As the return of the Texas Legislature in January inches closer, conversations about who should lead the Texas House are becoming more frequent across the entire state. Few lawmakers have been willing to go on the record about those discussions, but more than a few have told Texas Scorecard that the field of candidates is narrowing and one individual is drawing a lot of interest.
That lawmaker? Republican State Rep. Dade Phelan of Beaumont.
A political staffer-turned-politician, Phelan has represented the Southeast Texas-based House District 21 in the Texas House since 2014. In his first session, Phelan earned a C on the Fiscal Responsibility Index. In subsequent sessions, however, his voting record declined to an F, falling to a dismal score of 49 after the conclusion of the Texas Legislature’s 86th session in 2019.
But while Phelan’s voting record has declined, his clout within the Texas Capitol has increased. In 2019, Phelan was named the chairman of the House Committee on State Affairs—arguably the Texas House’s most powerful committee.
Previously headed by the notorious State Rep. Byron Cook of Corsicana, the committee has long been the killing field for conservative legislation on issues including protecting the unborn, strengthening gun rights, and protecting religious liberty.
With Phelan at the helm, some priorities did advance.
Legislation to ban taxpayer-funded lobbying, for example, made it through the committee both as a House bill and as a Senate bill—though the legislation was defeated on the House floor by a coalition of Republicans joining with Democrats.
Other priorities, however, never made it through Phelan’s committee.
One prominent example was the preemption legislation filed by State Sen. Brandon Creighton (R–Conroe) that would have prevented local governments from micromanaging private businesses.
Creighton described his legislation, initially filed as Senate Bill 15, as follows:
Texas cities have begun to expand their regulatory scope and pass local ordinances regarding private employment practices–matters that have traditionally been handled at the state and federal level for the sake of better consistency and compliance. These ordinances have created an inconsistent patchwork of regulations that make it difficult for cities to attract new businesses, create jobs, and for businesses to operate in multiple jurisdictions. S.B. 15 prohibits a municipality or county from requiring certain employment benefits or policies.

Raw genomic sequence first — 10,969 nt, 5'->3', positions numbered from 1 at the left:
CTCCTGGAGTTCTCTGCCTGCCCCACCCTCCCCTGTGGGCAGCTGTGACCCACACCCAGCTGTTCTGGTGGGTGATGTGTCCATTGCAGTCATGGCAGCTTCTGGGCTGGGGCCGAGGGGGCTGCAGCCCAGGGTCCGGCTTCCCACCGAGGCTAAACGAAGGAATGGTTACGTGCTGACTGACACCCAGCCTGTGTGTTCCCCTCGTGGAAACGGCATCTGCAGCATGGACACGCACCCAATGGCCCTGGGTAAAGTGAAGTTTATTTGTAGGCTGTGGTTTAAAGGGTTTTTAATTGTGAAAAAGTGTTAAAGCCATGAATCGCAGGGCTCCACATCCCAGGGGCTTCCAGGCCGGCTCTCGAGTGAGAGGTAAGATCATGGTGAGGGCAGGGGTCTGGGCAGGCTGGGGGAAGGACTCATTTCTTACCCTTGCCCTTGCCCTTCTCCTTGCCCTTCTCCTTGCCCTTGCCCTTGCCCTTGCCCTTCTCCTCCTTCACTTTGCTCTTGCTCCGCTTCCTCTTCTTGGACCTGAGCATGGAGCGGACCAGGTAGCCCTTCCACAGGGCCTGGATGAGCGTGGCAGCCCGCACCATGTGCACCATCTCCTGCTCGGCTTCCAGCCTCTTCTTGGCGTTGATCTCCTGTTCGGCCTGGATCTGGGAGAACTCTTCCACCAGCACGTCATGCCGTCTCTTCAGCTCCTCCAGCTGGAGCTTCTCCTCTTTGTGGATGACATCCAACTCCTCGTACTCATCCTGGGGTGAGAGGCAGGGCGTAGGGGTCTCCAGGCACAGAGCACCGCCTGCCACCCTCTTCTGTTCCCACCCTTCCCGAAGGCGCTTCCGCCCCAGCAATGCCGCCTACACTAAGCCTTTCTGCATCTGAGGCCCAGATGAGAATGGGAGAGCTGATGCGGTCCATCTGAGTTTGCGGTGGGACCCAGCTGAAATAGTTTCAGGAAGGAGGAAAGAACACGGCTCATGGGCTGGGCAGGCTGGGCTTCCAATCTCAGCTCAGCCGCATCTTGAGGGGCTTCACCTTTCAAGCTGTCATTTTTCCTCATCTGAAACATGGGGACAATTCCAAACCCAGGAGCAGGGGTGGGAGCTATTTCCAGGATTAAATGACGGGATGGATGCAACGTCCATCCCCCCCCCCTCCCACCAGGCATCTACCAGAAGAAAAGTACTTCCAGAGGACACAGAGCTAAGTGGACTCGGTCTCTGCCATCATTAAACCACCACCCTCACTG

Supported by grassroots Republicans, social conservatives, and small-business groups, Creighton’s initial legislation made it through the Texas Senate as five independent items of legislation and was referred to Phelan’s committee, where they were met with hostility.
Though many expected the legislation to have a layup in the GOP-dominated committee, Phelan immediately defied Republican activists and small businesses and inserted a “nondiscrimination” rider to each bill to appease LGBT activists, telling the media he’s “done talking about bashing on the gay community.”
“It’s completely unacceptable,” added Phelan. “This is 2019.”
At the time, House Speaker Dennis Bonnen (R–Angleton) backed Phelan.
“The reality is: We’re not happy with cities passing these paid sick-leave ordinances; it’s not fair and good for Texas business and Texas job growth. But we are also not going to allow discrimination to occur,” he told Austin’s KXAN.
Together, Phelan and Bonnen killed the legislation and prevented it from passing. And due to his efforts, Phelan was one of only three Texas House Republicans to receive a positive grade from Equality Texas, a pro-LGBT advocacy organization whose legislative goals include imposing statewide comprehensive nondiscrimination protections for sexual orientation and gender identity, including but not limited to employment, housing and public accommodations, implementing legal protections for individuals who conduct homosexual statutory rape, and requiring religious adoption agencies to place children with same-sex couples.
For his work to “defang” preemption legislation, Phelan was deemed one of the “best legislators” by liberal publication Texas Monthly—a designation he bragged about on social media.
Were he to officially enter the race for Speaker of the Texas House, Phelan would not be the first, as Democrat State Reps. Senfronia Thompson (Houston) and Trey Martinez Fischer (San Antonio) have already announced their candidacies.
Members of the Texas House will cast their votes for the next Speaker of the House as one of the first orders of business when the Legislature reconvenes on January 12, 2021.